Controlling Insect Resistance to Bt Crops
Extension Biotechnology Specialist
The last issue of "CSE News" introduced the plans approved by EPA and USDA to delay the evolution of resistance to Bt occurring as a result of the use of Bt crops. In this issue, details of the potato, corn, and cotton management plans are described, and the monitoring and mitigation (eradication) procedures they contain. The plans currently available to the public outline broad scientific approaches that might work to monitor and control the evolution of Bt resistance if sufficient resources were committed on a long-term basis to their implementation. In light of the practical uncertainties associated with prevention strategies, the current plans for monitoring intensify concern that neither the government nor the companies can assure that Bt will not be lost as a result of the use of Bt crops.
Evaluation of Plans
To be effective, a monitoring plan must contain a method of detecting the emergence of resistant insects early enough for eradication to be possible. When Bt crops are used over large areas, identifying small pockets of resistant organisms is a considerable challenge. In general, there are two approaches to monitoring: 1) collecting insects more or less at random in the area of Bt crop use and testing them for tolerance to Bt in a laboratory or 2) soliciting reports of insect damage in Bt crops from farmers and testing insects from those fields. Once resistant insects are discovered, mitigation measures must eradicate the resistant organisms. Different pests require different mitigation measures. If the pest is sedentary, for example, eradication measures may be limited to the farm on which the resistant organisms were identified. If the pests are mobile, eradication measures may have to be applied to a much wider area.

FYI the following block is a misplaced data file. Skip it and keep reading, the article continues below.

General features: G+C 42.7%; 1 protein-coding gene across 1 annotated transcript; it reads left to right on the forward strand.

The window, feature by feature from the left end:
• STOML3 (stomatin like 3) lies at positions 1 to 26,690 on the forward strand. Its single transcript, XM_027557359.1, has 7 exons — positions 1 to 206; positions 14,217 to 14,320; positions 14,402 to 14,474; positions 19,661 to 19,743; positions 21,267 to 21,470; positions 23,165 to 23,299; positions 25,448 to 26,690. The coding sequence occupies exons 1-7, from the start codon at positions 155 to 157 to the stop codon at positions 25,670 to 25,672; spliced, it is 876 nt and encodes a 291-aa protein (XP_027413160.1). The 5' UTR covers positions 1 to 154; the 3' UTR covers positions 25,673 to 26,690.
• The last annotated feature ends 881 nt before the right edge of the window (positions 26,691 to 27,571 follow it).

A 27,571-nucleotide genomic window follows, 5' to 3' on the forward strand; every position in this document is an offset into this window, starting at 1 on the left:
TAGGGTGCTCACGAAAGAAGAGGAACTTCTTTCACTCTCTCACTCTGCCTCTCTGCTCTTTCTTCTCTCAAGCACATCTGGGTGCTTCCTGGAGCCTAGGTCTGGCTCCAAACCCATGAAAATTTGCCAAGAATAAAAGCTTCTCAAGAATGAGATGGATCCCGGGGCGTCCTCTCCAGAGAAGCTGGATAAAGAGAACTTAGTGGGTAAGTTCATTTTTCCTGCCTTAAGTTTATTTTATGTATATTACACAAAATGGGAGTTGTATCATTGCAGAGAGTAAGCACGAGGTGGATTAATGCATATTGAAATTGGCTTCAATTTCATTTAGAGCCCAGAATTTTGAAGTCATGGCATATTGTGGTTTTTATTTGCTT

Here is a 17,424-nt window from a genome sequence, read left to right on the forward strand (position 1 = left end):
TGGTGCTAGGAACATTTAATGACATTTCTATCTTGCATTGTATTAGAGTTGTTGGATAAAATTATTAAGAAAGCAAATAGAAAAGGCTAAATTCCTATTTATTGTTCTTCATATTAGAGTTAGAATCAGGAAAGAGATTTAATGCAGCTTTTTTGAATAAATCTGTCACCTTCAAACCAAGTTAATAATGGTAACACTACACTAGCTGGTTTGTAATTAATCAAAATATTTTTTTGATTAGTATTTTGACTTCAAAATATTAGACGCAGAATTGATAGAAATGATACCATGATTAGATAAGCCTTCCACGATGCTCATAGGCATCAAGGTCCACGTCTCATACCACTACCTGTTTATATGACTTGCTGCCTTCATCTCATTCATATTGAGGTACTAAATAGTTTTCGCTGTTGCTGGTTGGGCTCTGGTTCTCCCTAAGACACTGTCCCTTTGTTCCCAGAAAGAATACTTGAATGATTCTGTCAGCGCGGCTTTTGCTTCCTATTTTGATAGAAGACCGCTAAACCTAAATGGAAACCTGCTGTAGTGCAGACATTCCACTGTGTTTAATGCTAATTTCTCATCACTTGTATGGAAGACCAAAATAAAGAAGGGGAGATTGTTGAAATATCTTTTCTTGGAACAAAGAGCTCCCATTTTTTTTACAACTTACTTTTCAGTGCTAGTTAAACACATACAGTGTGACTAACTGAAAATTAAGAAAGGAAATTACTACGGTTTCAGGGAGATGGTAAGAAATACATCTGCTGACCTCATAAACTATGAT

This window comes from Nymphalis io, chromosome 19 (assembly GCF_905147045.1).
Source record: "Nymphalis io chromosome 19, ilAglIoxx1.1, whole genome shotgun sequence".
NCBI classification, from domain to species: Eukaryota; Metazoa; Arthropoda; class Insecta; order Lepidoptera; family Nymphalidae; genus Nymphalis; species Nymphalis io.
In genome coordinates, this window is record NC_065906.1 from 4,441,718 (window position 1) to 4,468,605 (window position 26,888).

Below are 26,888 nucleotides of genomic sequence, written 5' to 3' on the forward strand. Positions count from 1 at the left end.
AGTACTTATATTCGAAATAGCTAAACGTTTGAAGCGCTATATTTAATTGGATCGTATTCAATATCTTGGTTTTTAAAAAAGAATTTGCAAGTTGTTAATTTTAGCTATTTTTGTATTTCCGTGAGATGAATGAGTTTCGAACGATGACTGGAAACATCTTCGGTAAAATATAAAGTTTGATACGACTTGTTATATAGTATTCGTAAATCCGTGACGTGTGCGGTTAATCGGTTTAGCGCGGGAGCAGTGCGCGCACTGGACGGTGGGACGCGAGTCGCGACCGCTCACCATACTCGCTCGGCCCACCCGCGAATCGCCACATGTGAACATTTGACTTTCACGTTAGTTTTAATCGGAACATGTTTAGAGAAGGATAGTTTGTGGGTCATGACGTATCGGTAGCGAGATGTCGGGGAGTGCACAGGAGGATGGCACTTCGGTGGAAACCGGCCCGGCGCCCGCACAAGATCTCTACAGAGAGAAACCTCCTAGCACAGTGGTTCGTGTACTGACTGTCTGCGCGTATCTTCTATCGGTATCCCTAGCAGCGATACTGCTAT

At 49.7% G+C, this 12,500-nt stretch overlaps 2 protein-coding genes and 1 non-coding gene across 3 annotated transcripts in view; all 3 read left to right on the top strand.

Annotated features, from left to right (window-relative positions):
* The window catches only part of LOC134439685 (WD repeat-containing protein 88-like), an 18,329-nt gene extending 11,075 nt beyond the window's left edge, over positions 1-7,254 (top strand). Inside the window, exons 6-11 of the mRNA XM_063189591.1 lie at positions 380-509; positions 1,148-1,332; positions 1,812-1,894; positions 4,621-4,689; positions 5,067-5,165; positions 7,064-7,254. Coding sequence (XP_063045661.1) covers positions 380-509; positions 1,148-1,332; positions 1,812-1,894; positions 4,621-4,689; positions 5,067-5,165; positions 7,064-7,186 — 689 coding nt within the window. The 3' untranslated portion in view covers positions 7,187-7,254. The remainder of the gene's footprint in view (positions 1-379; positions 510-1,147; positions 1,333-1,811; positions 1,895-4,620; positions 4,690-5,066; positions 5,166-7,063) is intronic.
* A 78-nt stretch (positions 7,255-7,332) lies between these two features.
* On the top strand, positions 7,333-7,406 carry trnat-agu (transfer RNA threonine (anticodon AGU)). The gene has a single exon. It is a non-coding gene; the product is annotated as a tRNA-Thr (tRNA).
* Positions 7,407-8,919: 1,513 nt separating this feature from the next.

The Potato Plan In terms of mitigation and monitoring, the potato plan is the skimpiest of the three. This is because the plan is not a condition of Monsanto's Bt-potato permit, but only a voluntary submission. The plan promises to sample populations of the Colorado potato beetle through time looking for changes in resistance. Scientists on USDA's scientific advisory panel on Bt resistance agreed that the random collection approach would not be likely to detect resistant organisms at an early enough stage to allow eradication. Therefore, this sampling (although useful for other purposes) does not constitute a valid method for mitigation of resistance. The plans contain no discussion of approaches to enlist farmers' cooperation in the detection of the kind of damage on Bt crops that might indicate resistance. Neither is there any discussion of how the company plans to eradicate resistant pests, once discovered, or over what area it would apply such measures.
The Corn Plan